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Coronavirus in India: RBI’s TLTRO 2.0 gets cold-shoulder from banks

Such cold-shoulder by banks also indicates a credit freeze that is hard to overcome, unless the government comes out with credit guarantee schemes for loans given by banks.

Since that is not happening, and there is no indication of that too, banks are not willing to listen to RBI prodding.

The Reserve Bank of India (RBI) has received bids for only about half the Rs 25,000 crore it offered under its revised Targeted Long Term Repo Operations (TLTRO), indicating that banks are reluctant to lend to non-banking financial companies (NBFCs).

Banks put in 14 bids worth Rs 12,850 crore for the three-year money offered.

 

In a similar auction on April 9, 18 bids were received for Rs 1.14 trillion as against the Rs 25,000 crore on offer.

In the first version of the TLTRO, there were no conditions attached, except that the money had to be deployed within 30 days.

It was later increased to 45 days.

The latest auction was part of the TLTRO 2.0, through which the RBI planned to infuse liquidity up to Rs 50,000 crore, to begin with.

The central bank had said half the money in the TLTRO 2.0 should go to small NBFCs.

This was necessitated after it was found that banks used the first lot of TLTRO money worth Rs 1 trillion to buy bonds of AAA-rated companies, including those issued by public sector units.

Top-rated companies don’t need emergency liquidity support anyway, and so the entire purpose of helping those in need was defeated.

The TLTRO 2.0 was introduced on April 17 in which the RBI put conditions that 10 per cent of the money should be used to buy securities issued by microfinance institutions (MFIs), 15 per cent for NBFCs with asset size of Rs 500 crore and below, and 25 per cent to buy securities of NBFCs sized between Rs 500 crore and Rs 5,000 crore.

According to a source, it is the private banks which stayed away from bidding for the TLTRO 2.0.

“Banks are in risk-off mode. The current priority is to preserve capital and reduce chances of existing exposures becoming default in future.

“So, there is less appetite for fresh exposures,” said the head of corporate banking and risk at a large foreign bank.

“The general wariness and perceived risk in funding to NBFCs have come to play mainly after the IL&FS crisis.

“Hence, as long as perceived credit risk is higher than TLTRO spread, banks will not invest,” said Abizer Diwanji, head of financial services at EY.

But there are critics of the whole TLTRO exercise too.

“The TLTRO route was a complicated way to direct money to NBFCs and MFIs.

“Already the RBI has given Rs 50,000 crore to institutions such as Sidbi, Nabard, and NHB to refinance MFIs, NBFCs.

“Hence, they should use the rest of the TLTRO money to such all-India financial institutions to not complicate matters further,” said Harsh Shrivastava, CEO of MFIN.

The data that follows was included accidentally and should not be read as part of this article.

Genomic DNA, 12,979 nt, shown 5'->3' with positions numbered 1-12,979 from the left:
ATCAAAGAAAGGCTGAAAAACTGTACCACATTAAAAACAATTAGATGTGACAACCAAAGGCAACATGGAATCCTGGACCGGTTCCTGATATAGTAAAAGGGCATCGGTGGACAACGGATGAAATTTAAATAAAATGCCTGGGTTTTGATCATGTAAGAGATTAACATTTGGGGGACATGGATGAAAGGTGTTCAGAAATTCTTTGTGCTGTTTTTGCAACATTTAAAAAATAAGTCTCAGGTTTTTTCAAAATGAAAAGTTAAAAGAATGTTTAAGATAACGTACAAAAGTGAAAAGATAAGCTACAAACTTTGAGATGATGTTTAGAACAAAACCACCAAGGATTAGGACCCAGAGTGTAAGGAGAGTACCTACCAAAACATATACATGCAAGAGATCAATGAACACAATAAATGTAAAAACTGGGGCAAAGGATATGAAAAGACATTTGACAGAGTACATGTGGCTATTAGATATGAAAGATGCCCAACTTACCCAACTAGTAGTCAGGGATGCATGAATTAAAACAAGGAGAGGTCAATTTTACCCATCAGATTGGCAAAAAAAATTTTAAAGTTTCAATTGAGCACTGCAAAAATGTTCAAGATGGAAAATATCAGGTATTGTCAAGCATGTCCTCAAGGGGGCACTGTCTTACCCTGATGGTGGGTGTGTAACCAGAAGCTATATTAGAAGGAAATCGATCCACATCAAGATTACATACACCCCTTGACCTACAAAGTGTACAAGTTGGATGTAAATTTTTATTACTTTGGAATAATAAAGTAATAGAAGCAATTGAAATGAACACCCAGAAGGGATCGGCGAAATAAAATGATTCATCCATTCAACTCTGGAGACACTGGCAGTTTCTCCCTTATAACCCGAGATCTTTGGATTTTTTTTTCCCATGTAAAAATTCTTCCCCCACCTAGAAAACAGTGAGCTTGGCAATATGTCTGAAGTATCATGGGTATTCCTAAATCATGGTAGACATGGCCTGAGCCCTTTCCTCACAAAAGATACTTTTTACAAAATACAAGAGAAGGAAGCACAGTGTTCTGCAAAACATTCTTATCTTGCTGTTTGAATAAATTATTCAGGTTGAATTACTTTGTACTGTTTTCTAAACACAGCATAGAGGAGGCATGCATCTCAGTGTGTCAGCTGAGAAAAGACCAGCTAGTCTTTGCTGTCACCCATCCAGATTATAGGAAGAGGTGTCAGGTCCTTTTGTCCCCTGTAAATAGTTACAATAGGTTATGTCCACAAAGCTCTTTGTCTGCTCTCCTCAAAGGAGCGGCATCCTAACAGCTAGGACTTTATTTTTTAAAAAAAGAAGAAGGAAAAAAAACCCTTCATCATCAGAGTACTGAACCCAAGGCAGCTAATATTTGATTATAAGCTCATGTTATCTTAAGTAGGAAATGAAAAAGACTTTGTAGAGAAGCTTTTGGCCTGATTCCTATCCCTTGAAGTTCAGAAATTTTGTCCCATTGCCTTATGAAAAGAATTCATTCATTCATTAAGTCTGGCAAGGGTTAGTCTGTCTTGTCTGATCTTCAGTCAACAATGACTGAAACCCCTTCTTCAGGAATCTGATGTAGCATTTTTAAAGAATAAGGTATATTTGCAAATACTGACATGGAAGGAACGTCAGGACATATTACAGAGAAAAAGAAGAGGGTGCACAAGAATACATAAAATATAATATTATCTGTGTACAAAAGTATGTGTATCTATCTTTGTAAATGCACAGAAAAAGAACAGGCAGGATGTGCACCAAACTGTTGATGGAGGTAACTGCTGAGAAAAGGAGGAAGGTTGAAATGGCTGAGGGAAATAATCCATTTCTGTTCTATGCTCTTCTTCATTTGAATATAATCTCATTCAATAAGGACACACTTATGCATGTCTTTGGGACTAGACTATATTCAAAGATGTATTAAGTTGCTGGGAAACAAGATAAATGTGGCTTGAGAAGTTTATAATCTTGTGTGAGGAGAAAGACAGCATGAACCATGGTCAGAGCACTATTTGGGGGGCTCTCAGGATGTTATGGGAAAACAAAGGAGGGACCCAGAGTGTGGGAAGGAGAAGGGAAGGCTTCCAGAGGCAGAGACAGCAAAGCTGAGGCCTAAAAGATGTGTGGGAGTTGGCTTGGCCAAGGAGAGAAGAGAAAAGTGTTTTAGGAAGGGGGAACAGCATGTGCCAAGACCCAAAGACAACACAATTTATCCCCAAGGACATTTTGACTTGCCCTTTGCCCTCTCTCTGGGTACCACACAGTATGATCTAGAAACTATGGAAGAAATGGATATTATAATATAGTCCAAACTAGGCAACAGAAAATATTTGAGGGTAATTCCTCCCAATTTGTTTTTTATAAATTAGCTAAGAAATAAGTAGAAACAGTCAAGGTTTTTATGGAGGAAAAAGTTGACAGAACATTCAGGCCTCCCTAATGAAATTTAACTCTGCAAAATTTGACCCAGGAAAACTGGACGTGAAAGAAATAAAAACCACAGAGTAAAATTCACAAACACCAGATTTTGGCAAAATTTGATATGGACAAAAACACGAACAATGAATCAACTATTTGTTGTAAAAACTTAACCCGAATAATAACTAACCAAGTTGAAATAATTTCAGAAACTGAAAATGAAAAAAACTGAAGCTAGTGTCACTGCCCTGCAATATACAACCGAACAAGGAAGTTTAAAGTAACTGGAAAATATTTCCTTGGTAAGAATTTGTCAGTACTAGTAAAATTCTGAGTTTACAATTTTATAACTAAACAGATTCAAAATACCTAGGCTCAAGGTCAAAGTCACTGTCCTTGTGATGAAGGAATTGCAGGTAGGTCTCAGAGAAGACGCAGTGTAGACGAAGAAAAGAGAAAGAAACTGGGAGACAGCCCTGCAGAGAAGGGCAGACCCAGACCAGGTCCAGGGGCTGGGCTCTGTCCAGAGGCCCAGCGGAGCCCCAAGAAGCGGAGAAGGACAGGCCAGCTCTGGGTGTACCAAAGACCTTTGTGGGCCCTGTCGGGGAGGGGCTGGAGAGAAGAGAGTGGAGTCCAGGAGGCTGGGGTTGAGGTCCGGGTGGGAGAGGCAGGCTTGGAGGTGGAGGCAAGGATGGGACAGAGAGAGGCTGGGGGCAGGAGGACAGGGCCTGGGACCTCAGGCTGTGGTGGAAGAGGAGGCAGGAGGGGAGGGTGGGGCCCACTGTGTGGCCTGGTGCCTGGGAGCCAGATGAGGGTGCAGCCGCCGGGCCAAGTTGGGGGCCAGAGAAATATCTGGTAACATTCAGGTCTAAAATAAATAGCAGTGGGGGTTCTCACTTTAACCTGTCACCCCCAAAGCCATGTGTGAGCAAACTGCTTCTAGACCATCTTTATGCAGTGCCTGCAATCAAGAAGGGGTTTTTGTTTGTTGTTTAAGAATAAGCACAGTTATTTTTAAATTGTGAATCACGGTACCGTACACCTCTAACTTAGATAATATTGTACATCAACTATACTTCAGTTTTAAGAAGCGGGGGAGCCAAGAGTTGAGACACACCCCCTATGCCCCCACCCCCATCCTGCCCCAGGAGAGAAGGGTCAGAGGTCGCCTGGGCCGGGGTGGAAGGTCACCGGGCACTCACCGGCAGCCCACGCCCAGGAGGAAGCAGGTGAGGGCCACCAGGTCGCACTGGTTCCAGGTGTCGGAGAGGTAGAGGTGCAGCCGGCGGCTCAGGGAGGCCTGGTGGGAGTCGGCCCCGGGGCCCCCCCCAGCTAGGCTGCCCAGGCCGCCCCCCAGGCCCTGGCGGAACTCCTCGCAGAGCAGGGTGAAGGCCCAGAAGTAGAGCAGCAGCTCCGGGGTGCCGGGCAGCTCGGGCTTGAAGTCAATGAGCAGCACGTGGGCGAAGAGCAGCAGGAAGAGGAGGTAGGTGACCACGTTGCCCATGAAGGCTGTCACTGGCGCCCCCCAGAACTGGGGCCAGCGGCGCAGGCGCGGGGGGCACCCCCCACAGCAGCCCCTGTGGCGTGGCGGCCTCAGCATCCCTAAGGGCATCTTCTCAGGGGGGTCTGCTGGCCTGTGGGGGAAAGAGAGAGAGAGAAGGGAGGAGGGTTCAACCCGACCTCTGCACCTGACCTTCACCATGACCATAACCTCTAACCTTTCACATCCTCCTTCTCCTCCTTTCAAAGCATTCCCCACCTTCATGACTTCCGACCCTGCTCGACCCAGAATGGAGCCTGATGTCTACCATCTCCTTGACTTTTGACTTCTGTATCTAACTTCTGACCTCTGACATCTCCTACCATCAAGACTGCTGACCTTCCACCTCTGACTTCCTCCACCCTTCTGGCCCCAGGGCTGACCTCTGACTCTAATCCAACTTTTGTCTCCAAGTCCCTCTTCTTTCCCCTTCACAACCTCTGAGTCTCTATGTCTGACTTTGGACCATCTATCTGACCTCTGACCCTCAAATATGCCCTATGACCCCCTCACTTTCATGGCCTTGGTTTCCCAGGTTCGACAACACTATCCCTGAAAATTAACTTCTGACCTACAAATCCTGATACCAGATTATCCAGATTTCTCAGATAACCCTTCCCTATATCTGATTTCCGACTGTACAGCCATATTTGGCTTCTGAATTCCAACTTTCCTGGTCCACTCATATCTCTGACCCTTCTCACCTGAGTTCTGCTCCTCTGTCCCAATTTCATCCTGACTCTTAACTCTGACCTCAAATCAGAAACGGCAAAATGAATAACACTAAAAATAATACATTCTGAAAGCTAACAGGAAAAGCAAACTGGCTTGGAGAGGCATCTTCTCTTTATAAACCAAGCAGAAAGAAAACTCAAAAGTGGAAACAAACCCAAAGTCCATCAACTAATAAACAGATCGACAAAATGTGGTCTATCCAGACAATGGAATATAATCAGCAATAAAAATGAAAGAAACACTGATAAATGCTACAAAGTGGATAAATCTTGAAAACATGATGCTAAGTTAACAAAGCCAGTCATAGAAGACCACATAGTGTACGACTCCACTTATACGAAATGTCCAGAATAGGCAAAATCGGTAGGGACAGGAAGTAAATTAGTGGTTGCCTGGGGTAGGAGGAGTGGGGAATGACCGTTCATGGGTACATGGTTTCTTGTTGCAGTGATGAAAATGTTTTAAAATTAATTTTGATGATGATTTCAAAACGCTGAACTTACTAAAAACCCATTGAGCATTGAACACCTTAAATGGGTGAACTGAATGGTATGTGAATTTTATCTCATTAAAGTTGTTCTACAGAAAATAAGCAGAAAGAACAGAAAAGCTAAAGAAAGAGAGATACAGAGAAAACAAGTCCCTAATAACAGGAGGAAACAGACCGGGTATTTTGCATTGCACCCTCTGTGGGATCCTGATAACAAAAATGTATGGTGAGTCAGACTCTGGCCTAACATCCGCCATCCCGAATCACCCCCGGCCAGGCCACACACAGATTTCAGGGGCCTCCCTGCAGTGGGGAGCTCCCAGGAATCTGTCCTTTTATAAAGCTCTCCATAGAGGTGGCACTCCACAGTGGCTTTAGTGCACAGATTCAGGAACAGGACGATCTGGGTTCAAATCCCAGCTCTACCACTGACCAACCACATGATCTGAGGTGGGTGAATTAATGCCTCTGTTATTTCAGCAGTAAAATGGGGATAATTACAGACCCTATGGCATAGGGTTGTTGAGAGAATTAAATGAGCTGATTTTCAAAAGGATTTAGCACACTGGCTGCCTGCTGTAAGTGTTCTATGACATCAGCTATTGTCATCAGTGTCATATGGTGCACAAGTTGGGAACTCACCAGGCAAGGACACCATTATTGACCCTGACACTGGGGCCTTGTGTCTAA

Executives in the NBFC industry, both big and small, were not aghast at such low bids.

“Banks bid only for 50 per cent of RBI’s line to NBFCs and MFIs. Complete risk aversion.

“RBI must give a direct line and FinMin must offer to bear first loss for some time.

“Let’s get our smaller but important lenders ready for the restart of our economy,” tweeted Sanjiv Bajaj, MD, Bajaj Finserv.

Although the RBI tried to provide liquidity to smaller NBFCs through the TLTRO 2.0, “the issue is smaller NBFCs will find it very difficult to issue bonds and getting them rated is another problem.

“So, their demand is direct term loans from banks,” said Raman Agarwal, co-chairman, FIDC.

The challenge seems to be that most of the banks do not have the segment of customers to deploy the funds, according to Aiswarya Ravi, CFO, Kinara Capital.

Also, the 45-day time limit may have made them uncertain on whether they can find such borrowers and do the due diligence and do on-lending.

“Now, the government should provide at least 10 per cent first-loss guarantee to banks.

“The RBI has offered banks funds at a low cost but banks seem to be unwilling to take the risk of lending to the NBFCs,” said Deo Shankar Tripathi, CEO of Aadhar Housing Finance.

Such cold-shoulder by banks also indicates a credit freeze that is hard to overcome, unless the government comes out with credit guarantee schemes for loans given by banks.

Since that is not happening, and there is no indication of that too, banks are not willing to listen to RBI prodding, experts say.

“This auction was a kind of a litmus test for banks’ risk appetite. This shows that banks are extremely risk-averse due to the uncertain credit environment,” said Soumyajit Niyogi, associate director, India Ratings & Research.

Banks continue to park over Rs 7 trillion of their surplus liquidity with the RBI on a daily basis.

Yet, they are not ready to extend the three-month moratorium to NBFC, forcing the para banking units to move to the court.

Banks are trying to figure what is the approach that they will use to deploy the funds availed under the TLTRO 2.0, said Krishnan Sitharaman, director, CRISIL.

Photograph: Francis Mascarenhas/Reuters


Abhijit Lele contributed to the story

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Kaushal Bhardwaj

I am the Founder of Realtimenews, where love to share the ideas and experiences. He has worked as a journalist for a few online website around 2 years. He brings together substantial news bulletins from the field of Technology and Blogging & Marketing.

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